MANILA, Philippines (AP) — Southeast Asian countries and their major trading partners China, Japan and South Korea agreed Thursday to double a regional financial crisis fund to $240 billion.
The fund, known as the Chiang Mai Initiative after the northern Thai city where it was conceived, is a collection of currency swaps set up as a safety net for Southeast Asia. Some 80 percent of the financial commitments for the fund come from China, Japan and South Korea.
Finance officials from the 10-member Association of Southeast Asian Nations and the three regional economic giants also agreed to increase the portion of the fund that countries can tap without a parallel aid package from the International Monetary Fund.
The proportion will rise to 30 percent this year from 20 percent and may be increased to 40 percent in 2014.
The finance ministers and central bank governors said in a joint statement that the agreement to boost the fund "will serve as another step forward to strengthen the regional financial safety net and to pursue sustainable growth in the region."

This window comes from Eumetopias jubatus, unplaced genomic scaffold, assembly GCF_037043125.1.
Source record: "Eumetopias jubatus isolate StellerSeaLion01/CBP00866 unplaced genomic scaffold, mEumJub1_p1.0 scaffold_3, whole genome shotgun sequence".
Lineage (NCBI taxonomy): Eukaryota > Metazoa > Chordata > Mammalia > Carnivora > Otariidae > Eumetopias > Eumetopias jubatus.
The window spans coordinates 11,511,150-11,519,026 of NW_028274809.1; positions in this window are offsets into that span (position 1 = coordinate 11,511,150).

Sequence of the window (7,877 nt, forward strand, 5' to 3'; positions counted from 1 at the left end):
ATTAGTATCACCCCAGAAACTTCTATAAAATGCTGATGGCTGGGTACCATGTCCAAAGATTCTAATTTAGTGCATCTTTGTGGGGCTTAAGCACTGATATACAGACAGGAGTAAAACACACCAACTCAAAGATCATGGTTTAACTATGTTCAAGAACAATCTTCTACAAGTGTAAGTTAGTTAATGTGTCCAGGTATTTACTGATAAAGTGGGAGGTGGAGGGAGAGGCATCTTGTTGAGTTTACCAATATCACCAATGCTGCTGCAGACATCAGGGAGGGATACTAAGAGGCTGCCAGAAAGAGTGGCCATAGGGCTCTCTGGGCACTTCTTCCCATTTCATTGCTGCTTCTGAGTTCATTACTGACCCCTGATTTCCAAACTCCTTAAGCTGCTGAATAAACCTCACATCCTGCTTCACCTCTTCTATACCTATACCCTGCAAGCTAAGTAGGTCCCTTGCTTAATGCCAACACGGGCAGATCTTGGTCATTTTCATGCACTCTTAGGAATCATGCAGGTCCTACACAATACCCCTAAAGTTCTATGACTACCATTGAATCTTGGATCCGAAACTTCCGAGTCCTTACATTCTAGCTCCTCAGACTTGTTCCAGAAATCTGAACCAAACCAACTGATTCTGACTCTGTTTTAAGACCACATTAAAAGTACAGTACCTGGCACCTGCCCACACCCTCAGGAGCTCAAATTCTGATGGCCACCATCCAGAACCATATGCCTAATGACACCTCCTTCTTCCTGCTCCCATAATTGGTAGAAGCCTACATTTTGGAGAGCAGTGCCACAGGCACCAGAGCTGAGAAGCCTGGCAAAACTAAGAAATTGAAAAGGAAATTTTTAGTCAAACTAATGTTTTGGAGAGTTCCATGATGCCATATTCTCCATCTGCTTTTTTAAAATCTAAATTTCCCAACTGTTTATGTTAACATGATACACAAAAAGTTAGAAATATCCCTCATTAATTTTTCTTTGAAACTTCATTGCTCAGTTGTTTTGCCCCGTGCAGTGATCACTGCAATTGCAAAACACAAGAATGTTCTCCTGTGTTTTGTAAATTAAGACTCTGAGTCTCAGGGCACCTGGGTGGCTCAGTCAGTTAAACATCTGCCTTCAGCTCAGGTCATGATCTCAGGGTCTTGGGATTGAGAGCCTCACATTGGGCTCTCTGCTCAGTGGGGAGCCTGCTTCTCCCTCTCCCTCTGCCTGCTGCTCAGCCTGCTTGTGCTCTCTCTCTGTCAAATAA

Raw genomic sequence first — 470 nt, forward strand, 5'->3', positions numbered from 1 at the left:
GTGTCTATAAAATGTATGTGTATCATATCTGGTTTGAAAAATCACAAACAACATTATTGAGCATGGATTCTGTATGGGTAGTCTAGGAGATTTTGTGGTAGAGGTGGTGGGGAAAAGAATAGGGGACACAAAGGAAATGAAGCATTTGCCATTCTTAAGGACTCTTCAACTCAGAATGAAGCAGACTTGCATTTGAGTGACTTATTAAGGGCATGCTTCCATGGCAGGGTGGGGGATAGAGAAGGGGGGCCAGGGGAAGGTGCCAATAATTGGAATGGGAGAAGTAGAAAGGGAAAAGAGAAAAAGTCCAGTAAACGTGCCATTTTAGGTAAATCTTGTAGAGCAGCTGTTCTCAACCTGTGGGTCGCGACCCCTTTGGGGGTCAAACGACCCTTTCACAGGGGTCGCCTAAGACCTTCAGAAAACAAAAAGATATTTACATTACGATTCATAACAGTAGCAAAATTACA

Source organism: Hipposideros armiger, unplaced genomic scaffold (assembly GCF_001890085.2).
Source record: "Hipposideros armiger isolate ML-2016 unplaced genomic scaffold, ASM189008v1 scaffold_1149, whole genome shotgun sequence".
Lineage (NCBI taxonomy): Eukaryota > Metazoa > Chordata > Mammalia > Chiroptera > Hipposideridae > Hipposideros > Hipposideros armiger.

They said while Asia is still growing, they are fully aware of the potential risks posed by the European debt crisis, rising oil prices and increasing volatility of short-term capital flows.
Southeast Asia was the epicenter of the East Asian financial crisis in the late 1990s.
South Korean Finance Minister Bahk Jae-wan warned that with risks posed by deleveraging by Eurozone banks and possible capital flows from the ASEAN region, some member countries may tap the fund for the first time.
The fund has never been employed before, but "that does not mean we can exclude the possibility forever of (it) being used by some member countries," he said.